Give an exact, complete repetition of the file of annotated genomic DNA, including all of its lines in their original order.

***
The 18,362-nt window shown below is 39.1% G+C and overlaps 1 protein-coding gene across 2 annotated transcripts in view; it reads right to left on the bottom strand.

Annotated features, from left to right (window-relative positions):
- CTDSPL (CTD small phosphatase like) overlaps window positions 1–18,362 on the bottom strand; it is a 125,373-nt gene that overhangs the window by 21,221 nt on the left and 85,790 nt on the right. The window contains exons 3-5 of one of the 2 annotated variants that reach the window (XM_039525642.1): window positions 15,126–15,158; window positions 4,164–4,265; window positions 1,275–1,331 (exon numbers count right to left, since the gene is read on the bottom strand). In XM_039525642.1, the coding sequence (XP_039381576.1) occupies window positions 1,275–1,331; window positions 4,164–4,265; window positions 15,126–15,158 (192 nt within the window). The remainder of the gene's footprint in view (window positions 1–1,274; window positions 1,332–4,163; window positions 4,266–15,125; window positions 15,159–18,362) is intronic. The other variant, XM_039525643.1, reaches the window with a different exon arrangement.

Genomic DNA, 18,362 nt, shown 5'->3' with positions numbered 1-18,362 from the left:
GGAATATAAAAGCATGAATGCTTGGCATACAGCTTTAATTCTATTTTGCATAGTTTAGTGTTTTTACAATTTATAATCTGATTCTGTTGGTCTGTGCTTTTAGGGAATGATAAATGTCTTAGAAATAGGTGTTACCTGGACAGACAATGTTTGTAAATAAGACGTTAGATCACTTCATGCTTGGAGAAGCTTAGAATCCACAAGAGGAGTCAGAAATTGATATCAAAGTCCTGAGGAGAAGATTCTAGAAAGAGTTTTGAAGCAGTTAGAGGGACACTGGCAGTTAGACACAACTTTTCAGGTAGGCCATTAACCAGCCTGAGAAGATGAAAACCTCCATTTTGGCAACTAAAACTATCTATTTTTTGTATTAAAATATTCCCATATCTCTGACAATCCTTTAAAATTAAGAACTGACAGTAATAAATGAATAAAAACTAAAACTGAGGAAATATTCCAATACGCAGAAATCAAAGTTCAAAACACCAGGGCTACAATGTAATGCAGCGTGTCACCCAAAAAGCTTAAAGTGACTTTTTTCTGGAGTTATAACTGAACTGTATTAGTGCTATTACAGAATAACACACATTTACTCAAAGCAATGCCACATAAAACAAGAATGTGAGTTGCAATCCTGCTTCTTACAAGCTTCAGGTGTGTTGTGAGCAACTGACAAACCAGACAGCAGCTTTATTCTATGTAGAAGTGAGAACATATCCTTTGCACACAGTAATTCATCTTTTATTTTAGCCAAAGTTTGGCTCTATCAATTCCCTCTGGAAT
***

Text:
The 18,362-nt window shown below is 39.1% G+C and overlaps 1 protein-coding gene across 2 annotated transcripts in view; it reads right to left on the bottom strand.

Annotated features, from left to right (window-relative positions):
- CTDSPL (CTD small phosphatase like) overlaps window positions 1–18,362 on the bottom strand; it is a 125,373-nt gene that overhangs the window by 21,221 nt on the left and 85,790 nt on the right. The window contains exons 3-5 of one of the 2 annotated variants that reach the window (XM_039525642.1): window positions 15,126–15,158; window positions 4,164–4,265; window positions 1,275–1,331 (exon numbers count right to left, since the gene is read on the bottom strand). In XM_039525642.1, the coding sequence (XP_039381576.1) occupies window positions 1,275–1,331; window positions 4,164–4,265; window positions 15,126–15,158 (192 nt within the window). The remainder of the gene's footprint in view (window positions 1–1,274; window positions 1,332–4,163; window positions 4,266–15,125; window positions 15,159–18,362) is intronic. The other variant, XM_039525643.1, reaches the window with a different exon arrangement.

Genomic DNA, 18,362 nt, shown 5'->3' with positions numbered 1-18,362 from the left:
GGAATATAAAAGCATGAATGCTTGGCATACAGCTTTAATTCTATTTTGCATAGTTTAGTGTTTTTACAATTTATAATCTGATTCTGTTGGTCTGTGCTTTTAGGGAATGATAAATGTCTTAGAAATAGGTGTTACCTGGACAGACAATGTTTGTAAATAAGACGTTAGATCACTTCATGCTTGGAGAAGCTTAGAATCCACAAGAGGAGTCAGAAATTGATATCAAAGTCCTGAGGAGAAGATTCTAGAAAGAGTTTTGAAGCAGTTAGAGGGACACTGGCAGTTAGACACAACTTTTCAGGTAGGCCATTAACCAGCCTGAGAAGATGAAAACCTCCATTTTGGCAACTAAAACTATCTATTTTTTGTATTAAAATATTCCCATATCTCTGACAATCCTTTAAAATTAAGAACTGACAGTAATAAATGAATAAAAACTAAAACTGAGGAAATATTCCAATACGCAGAAATCAAAGTTCAAAACACCAGGGCTACAATGTAATGCAGCGTGTCACCCAAAAAGCTTAAAGTGACTTTTTTCTGGAGTTATAACTGAACTGTATTAGTGCTATTACAGAATAACACACATTTACTCAAAGCAATGCCACATAAAACAAGAATGTGAGTTGCAATCCTGCTTCTTACAAGCTTCAGGTGTGTTGTGAGCAACTGACAAACCAGACAGCAGCTTTATTCTATGTAGAAGTGAGAACATATCCTTTGCACACAGTAATTCATCTTTTATTTTAGCCAAAGTTTGGCTCTATCAATTCCCTCTGGAAT